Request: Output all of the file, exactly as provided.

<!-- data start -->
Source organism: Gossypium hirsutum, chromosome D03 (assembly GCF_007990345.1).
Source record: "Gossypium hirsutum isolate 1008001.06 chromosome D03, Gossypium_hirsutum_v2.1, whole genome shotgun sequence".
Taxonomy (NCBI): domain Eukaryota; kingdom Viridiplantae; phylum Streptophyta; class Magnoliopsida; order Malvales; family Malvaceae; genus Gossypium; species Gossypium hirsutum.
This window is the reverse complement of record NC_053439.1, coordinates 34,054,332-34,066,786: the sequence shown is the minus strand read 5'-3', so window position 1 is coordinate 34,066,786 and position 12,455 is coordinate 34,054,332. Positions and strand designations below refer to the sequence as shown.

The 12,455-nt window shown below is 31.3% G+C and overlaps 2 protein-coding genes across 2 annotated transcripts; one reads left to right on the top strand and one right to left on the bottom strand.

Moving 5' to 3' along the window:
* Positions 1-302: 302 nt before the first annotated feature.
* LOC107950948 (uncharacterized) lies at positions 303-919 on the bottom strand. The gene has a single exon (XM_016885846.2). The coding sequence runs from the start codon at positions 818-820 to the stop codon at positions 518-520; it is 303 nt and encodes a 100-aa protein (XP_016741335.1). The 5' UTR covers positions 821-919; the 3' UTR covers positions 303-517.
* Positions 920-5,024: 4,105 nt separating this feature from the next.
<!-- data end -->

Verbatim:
Source organism: Gossypium hirsutum, chromosome D03 (assembly GCF_007990345.1).
Source record: "Gossypium hirsutum isolate 1008001.06 chromosome D03, Gossypium_hirsutum_v2.1, whole genome shotgun sequence".
Taxonomy (NCBI): domain Eukaryota; kingdom Viridiplantae; phylum Streptophyta; class Magnoliopsida; order Malvales; family Malvaceae; genus Gossypium; species Gossypium hirsutum.
This window is the reverse complement of record NC_053439.1, coordinates 34,054,332-34,066,786: the sequence shown is the minus strand read 5'-3', so window position 1 is coordinate 34,066,786 and position 12,455 is coordinate 34,054,332. Positions and strand designations below refer to the sequence as shown.

The 12,455-nt window shown below is 31.3% G+C and overlaps 2 protein-coding genes across 2 annotated transcripts; one reads left to right on the top strand and one right to left on the bottom strand.

Moving 5' to 3' along the window:
* Positions 1-302: 302 nt before the first annotated feature.
* LOC107950948 (uncharacterized) lies at positions 303-919 on the bottom strand. The gene has a single exon (XM_016885846.2). The coding sequence runs from the start codon at positions 818-820 to the stop codon at positions 518-520; it is 303 nt and encodes a 100-aa protein (XP_016741335.1). The 5' UTR covers positions 821-919; the 3' UTR covers positions 303-517.
* Positions 920-5,024: 4,105 nt separating this feature from the next.